GÖTTINGEN, GERMANY -- The computers we rely on trust magnetic drives to store all the data we try to wedge into them. This presents designers with a double-edged sword: how to increase capacity while shrinking size.
A little help from photonics could ease the burden.
Although we know that the actual storage is done by magnetic domains, such as on a good old tape recorder, these domains have become incredibly small, supported by the effect of giant magnetoresistance, whose discovery was honoured with a Nobel Prize in physics in 2007.
Imaging ellipsometry could aid in creating both bigger and smaller hard drives.
The Nanofilm Surface Analysis division of Halcyonics GmbH in Göttingen, Germany, in collaboration with Data Storage Institute of Singapore, has demonstrated read-write heads of hard drives using imaging spectroscopic ellipsometry (see Physica Status Solidi (a), 1-7 2008). Related technologies, including imaging ellipsometry and nonimaging spectroscopic ellipsometry, have been used in the past, one for direct visualization of ultrathin lubricant films on the magnetic disks and the other for quality control of read-write heads.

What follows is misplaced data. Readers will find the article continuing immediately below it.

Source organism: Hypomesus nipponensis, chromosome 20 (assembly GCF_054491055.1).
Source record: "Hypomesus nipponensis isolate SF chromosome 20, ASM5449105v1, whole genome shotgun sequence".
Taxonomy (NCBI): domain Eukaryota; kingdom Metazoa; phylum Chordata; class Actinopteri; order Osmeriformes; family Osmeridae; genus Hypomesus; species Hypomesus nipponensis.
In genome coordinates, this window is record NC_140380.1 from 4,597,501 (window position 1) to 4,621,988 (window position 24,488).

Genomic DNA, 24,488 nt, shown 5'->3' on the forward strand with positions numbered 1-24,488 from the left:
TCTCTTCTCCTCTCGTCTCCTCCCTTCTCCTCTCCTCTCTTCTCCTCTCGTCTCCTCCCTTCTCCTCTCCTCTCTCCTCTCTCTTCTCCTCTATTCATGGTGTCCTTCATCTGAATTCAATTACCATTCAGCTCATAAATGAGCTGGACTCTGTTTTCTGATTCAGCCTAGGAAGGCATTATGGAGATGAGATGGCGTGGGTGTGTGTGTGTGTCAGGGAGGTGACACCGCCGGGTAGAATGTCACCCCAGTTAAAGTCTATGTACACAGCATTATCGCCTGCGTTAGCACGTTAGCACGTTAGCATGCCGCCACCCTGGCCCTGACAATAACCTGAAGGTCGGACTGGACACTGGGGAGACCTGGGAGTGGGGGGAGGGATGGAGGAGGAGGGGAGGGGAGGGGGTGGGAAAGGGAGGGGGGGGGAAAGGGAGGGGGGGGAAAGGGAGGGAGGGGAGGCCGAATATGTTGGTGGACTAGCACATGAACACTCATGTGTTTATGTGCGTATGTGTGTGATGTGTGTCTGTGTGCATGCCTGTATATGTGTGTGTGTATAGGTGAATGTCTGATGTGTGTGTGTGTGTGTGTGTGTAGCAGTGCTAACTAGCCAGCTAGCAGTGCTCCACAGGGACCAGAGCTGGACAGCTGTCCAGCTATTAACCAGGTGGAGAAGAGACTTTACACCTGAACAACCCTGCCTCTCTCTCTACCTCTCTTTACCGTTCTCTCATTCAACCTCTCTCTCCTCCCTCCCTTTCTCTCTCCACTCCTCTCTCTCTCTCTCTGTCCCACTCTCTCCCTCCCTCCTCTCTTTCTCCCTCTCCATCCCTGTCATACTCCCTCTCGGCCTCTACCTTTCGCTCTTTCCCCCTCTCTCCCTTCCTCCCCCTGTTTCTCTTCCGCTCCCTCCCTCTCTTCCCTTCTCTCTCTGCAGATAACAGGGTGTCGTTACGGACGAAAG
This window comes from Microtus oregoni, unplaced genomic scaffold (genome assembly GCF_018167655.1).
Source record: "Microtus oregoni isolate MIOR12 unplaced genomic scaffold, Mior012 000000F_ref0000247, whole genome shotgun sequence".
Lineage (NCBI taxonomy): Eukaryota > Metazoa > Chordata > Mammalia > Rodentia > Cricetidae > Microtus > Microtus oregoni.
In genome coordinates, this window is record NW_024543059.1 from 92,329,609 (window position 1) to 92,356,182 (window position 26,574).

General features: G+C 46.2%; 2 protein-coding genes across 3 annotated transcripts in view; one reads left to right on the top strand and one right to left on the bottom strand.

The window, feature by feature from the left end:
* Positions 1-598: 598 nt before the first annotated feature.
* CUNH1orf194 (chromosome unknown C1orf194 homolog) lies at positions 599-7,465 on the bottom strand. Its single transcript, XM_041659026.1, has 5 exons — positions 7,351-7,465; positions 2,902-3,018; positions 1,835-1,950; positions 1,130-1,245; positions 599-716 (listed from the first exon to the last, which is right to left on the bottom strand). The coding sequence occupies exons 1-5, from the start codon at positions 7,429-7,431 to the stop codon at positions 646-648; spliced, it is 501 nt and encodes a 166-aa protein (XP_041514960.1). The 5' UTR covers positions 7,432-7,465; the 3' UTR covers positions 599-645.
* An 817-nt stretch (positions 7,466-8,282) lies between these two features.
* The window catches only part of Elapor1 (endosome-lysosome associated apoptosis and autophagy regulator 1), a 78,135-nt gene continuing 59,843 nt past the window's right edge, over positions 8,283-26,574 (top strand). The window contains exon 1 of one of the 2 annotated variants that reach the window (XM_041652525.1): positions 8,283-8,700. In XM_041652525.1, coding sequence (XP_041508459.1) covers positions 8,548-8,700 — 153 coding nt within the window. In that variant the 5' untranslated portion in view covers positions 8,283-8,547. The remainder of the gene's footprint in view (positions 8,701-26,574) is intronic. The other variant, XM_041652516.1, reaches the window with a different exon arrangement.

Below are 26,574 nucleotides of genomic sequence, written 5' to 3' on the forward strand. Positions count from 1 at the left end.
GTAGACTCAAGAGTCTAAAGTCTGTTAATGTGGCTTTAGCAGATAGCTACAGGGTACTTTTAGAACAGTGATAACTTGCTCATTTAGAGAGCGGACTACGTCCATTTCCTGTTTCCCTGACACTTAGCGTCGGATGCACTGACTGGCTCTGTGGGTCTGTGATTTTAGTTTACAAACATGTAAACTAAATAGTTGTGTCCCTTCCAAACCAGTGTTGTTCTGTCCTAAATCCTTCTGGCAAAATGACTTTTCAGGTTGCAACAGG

However, the combination of those two now allows the taking of micrographs of the head surfaces, enabling generation of an optical model consisting of titanium carbide in an aluminium matrix and including surface roughness and concentration gradients of the two materials.
Ellipsometry measures the change in the polarization state of light reflected from the surface of a sample. The measured values are expressed as delta and psi, which are related to the ratio of Fresnel reflection coefficients for the two principal polarization states of the light. Those values can be used to build and optimize a model of the surface that determines its composition and thickness. Spectroscopic ellipsometry performs such measurements at more than one wavelength of interest to obtain additional data and, if a CCD sensor is used instead of a standard photodetector, spatial resolution is added to the measurement technique, which is then referred to as imaging spectroscopic ellipsometry.
Delta and psi measurands of ellipsometry contained data on surface optical properties.
The method offers testing resolution down to 1 μm, about the size of the TiC grains on the magnetic strips of the magnetic poles of drive heads. In comparison, the spatial resolution of nonimaging ellipsometry, even with the microspot option, is typically only 30 μm – not sufficient for this purpose.
Detail of a portion of the area shown in the first figure.
The developers have shown that, using the imaging technique, a representation of the granular TiC/Al2O3 structure in terms of n and k (being the real and complex parts of the refractive index) can be obtained from the ellipsometric parameters delta and psi. This allows optimization of magnetic structures on the hard drive heads so that even smaller magnetic domains can be accessed, thus supporting further reduction of storage size or increasing storage density.
So, if you’ve been waiting to tidy up your hard drive, wait a little longer. A larger one may be out there soon.